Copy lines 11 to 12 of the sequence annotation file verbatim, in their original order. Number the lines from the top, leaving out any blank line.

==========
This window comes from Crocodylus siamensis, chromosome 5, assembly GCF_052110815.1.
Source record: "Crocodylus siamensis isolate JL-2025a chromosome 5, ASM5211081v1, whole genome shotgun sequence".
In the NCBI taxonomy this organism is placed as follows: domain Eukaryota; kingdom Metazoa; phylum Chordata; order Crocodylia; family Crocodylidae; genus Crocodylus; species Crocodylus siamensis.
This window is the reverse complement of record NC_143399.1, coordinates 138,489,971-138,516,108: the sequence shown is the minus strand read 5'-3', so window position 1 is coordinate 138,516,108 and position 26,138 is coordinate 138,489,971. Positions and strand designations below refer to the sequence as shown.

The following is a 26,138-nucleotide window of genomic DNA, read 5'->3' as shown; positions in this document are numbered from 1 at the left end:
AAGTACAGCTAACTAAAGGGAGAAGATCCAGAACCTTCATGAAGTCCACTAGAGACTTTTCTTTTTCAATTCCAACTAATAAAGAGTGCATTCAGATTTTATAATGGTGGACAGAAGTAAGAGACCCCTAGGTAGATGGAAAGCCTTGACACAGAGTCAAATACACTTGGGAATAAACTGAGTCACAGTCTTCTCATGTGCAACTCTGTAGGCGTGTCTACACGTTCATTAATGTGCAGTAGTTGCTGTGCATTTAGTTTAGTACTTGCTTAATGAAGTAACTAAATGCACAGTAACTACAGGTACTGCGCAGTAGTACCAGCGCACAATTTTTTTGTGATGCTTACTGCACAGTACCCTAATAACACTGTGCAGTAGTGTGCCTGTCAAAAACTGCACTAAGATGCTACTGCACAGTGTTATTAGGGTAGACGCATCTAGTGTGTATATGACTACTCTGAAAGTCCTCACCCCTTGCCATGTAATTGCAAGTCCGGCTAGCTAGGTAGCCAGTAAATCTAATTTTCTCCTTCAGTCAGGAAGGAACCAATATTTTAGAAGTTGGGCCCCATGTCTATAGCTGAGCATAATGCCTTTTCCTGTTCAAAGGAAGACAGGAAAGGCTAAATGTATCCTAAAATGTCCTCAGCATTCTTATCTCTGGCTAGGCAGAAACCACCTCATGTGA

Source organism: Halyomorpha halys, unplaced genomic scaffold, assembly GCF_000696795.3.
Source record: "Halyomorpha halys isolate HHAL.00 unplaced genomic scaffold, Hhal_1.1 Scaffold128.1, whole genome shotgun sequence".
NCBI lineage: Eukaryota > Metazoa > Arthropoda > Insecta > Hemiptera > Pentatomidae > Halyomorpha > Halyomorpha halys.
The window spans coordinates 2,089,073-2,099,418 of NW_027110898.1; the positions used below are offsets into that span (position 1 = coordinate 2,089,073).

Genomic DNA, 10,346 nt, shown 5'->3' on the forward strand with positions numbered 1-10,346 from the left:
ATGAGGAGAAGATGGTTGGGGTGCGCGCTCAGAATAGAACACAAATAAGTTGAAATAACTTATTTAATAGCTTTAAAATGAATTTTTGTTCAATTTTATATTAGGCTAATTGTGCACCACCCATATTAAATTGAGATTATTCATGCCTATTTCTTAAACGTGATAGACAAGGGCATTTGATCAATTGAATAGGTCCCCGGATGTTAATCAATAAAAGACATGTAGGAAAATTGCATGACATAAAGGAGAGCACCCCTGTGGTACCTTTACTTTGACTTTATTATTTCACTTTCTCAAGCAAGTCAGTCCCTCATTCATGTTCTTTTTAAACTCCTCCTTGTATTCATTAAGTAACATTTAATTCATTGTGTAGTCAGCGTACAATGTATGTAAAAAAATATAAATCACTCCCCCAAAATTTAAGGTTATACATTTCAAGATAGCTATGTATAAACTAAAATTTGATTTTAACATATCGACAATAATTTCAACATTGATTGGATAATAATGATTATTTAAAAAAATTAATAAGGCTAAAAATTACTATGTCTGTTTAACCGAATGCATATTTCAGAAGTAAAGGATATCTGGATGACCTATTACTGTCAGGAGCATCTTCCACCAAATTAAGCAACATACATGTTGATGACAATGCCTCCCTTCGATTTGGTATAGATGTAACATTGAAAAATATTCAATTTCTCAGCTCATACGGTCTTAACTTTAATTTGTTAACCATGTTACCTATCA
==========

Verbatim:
Genomic DNA, 10,346 nt, shown 5'->3' on the forward strand with positions numbered 1-10,346 from the left:
ATGAGGAGAAGATGGTTGGGGTGCGCGCTCAGAATAGAACACAAATAAGTTGAAATAACTTATTTAATAGCTTTAAAATGAATTTTTGTTCAATTTTATATTAGGCTAATTGTGCACCACCCATATTAAATTGAGATTATTCATGCCTATTTCTTAAACGTGATAGACAAGGGCATTTGATCAATTGAATAGGTCCCCGGATGTTAATCAATAAAAGACATGTAGGAAAATTGCATGACATAAAGGAGAGCACCCCTGTGGTACCTTTACTTTGACTTTATTATTTCACTTTCTCAAGCAAGTCAGTCCCTCATTCATGTTCTTTTTAAACTCCTCCTTGTATTCATTAAGTAACATTTAATTCATTGTGTAGTCAGCGTACAATGTATGTAAAAAAATATAAATCACTCCCCCAAAATTTAAGGTTATACATTTCAAGATAGCTATGTATAAACTAAAATTTGATTTTAACATATCGACAATAATTTCAACATTGATTGGATAATAATGATTATTTAAAAAAATTAATAAGGCTAAAAATTACTATGTCTGTTTAACCGAATGCATATTTCAGAAGTAAAGGATATCTGGATGACCTATTACTGTCAGGAGCATCTTCCACCAAATTAAGCAACATACATGTTGATGACAATGCCTCCCTTCGATTTGGTATAGATGTAACATTGAAAAATATTCAATTTCTCAGCTCATACGGTCTTAACTTTAATTTGTTAACCATGTTACCTATCA